Kia Motors conceded that they overstated the fuel economy on more than 1 million recently sold vehicles, and agreed to compensate owners for the additional fuel costs...

When I make a mistake as an individual, I have to make up the difference, pay fines that are sometimes way more than the difference, get charged higher interest rates for a few years, and watch my credit score plummet. When a business makes a mistake, they pay the difference. Yet another way in which businesses aren't just legal individuals, they're better than real people.

Comment: Propaganda check list (Score 1) 555

by manaway (#41859843) Attached to: Nonpartisan Tax Report Removed After Republican Protest

News of document removal comes on Friday, so fewer readers? Check.

People gossiping about removal of document instead of contents? Check.

People blaming republicans, conservatives, FOX News, and general unfairness instead of the rich? Check.

Advertising to elect a president and support staff who will lower taxes the most on the richest real-life gamers the world has ever known? Work in progress, though even a Democrat is a success; so check.

People calling and writing their elected representatives? Not enough to overcome the lobbyists, though that shows occasional signs of change.

Comment: fracking is profitable (Score 1) 114

by manaway (#41857195) Attached to: Volcano Power Plan Gets US Go-Ahead

3) Waste products tend not to be controlled? Are you fucking nuts? The amount of regulation on what to do with the waste water is HUGE (and the assfucks that attempt to dump these fluids are massively fined), not to mention that a good chunk of fracking research goes into figuring out how to best reclaim and reuse of the fluid.

Ummm you do know that corporations compare, among many other items, the costs of these 4 things:

1) The costs of doing a workman-like, regulations-following, job of cleaning up.

2) The costs of cleaning up well enough to avoid prosecution.

3) The fines for not cleaning up. Including lobbying, legal fees, and the odds of being prosecuted for not cleaning up.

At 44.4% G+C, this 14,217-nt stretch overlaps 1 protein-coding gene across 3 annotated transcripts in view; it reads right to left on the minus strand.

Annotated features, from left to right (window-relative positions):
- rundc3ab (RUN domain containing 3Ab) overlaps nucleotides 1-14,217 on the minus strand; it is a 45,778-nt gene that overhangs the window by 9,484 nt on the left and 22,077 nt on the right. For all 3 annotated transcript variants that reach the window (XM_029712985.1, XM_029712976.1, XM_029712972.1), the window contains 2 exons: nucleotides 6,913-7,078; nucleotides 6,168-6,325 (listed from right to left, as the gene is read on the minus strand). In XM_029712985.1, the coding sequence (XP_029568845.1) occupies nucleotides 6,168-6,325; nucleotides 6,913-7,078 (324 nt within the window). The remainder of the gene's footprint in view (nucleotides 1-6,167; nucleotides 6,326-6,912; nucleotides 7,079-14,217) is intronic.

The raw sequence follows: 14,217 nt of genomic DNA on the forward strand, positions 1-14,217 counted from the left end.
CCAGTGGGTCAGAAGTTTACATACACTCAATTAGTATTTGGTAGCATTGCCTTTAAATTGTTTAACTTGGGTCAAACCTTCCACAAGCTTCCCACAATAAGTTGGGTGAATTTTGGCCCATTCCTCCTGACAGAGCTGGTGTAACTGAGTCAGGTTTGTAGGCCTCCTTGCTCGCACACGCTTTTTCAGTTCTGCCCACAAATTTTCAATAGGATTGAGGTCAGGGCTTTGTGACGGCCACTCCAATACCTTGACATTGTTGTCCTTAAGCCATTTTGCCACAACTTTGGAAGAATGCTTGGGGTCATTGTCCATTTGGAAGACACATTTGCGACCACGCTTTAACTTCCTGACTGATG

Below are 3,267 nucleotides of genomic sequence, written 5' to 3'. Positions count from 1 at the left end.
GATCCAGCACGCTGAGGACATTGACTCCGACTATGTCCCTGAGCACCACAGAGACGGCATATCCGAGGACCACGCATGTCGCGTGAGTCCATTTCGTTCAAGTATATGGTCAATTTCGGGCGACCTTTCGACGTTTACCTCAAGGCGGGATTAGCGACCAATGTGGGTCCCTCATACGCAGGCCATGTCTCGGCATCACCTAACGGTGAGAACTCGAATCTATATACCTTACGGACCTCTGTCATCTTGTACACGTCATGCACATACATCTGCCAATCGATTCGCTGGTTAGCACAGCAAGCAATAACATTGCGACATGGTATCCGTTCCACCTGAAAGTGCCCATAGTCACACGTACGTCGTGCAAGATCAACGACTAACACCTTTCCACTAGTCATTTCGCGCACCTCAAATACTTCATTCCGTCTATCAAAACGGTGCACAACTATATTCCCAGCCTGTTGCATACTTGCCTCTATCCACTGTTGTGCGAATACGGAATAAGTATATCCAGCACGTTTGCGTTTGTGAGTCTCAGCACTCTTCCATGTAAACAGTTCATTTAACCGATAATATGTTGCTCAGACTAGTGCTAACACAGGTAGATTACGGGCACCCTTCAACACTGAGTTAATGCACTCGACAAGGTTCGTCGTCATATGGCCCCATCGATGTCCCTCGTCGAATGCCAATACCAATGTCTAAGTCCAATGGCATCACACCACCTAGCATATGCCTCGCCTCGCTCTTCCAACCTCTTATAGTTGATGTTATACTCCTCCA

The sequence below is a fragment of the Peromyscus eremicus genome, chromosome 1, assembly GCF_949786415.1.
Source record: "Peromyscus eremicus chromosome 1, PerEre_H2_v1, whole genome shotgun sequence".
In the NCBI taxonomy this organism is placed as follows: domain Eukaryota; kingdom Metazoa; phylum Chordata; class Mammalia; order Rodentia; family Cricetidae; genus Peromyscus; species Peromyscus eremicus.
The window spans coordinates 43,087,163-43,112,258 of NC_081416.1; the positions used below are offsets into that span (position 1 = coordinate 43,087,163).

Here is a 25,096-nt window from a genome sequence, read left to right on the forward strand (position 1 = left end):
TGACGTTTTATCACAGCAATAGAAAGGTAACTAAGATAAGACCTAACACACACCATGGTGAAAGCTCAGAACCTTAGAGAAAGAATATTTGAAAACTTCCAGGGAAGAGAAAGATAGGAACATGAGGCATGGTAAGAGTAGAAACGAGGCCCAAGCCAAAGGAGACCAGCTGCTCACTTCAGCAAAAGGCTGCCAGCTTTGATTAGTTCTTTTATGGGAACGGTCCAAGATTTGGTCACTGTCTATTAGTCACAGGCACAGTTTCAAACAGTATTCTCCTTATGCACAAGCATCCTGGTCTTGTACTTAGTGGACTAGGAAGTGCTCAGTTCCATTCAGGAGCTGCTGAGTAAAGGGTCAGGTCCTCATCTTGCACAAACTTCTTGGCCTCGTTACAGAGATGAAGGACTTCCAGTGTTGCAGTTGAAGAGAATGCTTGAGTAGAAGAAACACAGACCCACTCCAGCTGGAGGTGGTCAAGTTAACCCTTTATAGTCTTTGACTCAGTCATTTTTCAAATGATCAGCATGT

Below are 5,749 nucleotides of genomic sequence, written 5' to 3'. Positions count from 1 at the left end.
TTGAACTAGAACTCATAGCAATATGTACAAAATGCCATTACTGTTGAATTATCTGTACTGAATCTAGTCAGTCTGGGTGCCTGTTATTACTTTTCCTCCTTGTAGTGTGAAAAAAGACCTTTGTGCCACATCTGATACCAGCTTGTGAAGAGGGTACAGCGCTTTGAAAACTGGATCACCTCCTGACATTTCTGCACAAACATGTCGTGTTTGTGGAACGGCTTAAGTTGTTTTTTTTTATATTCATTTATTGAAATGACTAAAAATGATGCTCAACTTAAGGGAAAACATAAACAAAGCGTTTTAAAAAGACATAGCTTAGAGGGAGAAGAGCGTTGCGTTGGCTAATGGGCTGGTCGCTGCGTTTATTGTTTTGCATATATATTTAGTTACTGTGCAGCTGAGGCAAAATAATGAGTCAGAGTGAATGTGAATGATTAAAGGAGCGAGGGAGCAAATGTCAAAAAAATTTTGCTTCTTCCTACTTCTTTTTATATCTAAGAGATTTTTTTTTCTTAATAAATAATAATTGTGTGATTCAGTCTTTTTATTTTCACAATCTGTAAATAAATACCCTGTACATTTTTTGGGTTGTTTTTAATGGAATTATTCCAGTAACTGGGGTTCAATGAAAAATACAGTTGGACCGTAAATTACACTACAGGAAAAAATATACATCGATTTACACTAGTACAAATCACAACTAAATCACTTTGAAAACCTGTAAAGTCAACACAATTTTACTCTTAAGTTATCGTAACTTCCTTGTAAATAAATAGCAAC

4) The costs of letting the local buffer corporation go bankrupt while the public pays for clean up.

Comment: Re:Uncited Theft from Academia (Score 1) 213

by manaway (#41745239) Attached to: US Patent Office Invalidates Apple's "Rubber Banding" Patent

Many patents out there are IP theft. They are stealing from public institutions and patenting technology that has been developed in academia.

Not really IP theft because there is no such thing. Ideas are not property. Instead it's a business method based on a lawful falsehood. Let the public pay the costs of developing new ideas, including in universities. A private business then pays for fictional but legal "ownership" of the idea. Then the private business make the profits. In a fair world, the business would give profits back to the public via taxes. In the US part of the world, businesses spend some of the profits on lobbying for reduced taxes.

Comment: extrapolating computer use (Score 1) 198

by manaway (#41744865) Attached to: Bill Gates Talks Windows Future, Touch Interfaces

Microsoft is definitely all-in on this one, if people adopt Windows 8 as a mobile OS, we may very well see Windows taking over the mobile devices market. If it won't, it's only a matter of time until desktop OS's (or at least Windows OS for most desktops) is obsolete, and so will be Microsoft. Only time will tell, but my money is on a colossal failure for Microsoft

This sounds plausible, except Microsoft will not fail so much as change, though perhaps with far less profit. Somewhat like Apple, Windows 8 looks like the largest desktop O/S is moving toward the computer as appliance. This suggests two things:

1) A trend to very slowly reduce the popularity of general purpose computers, shifting people to limited-task devices.
2) Year of the Linux desktop jokes aside, we really could be headed toward Linux/BSD as the main traditional desktop O/S. Not because of advertising or popularity, but because it's the only one.

The money and corporate power will be in the appliances. Independent power will be enhanced by individuals with traditional computers. There is no need for this generation to stock up on motherboards, but long-term thinking makes one wonder if that time will come.

Do molecular biologists wear designer genes?

Working...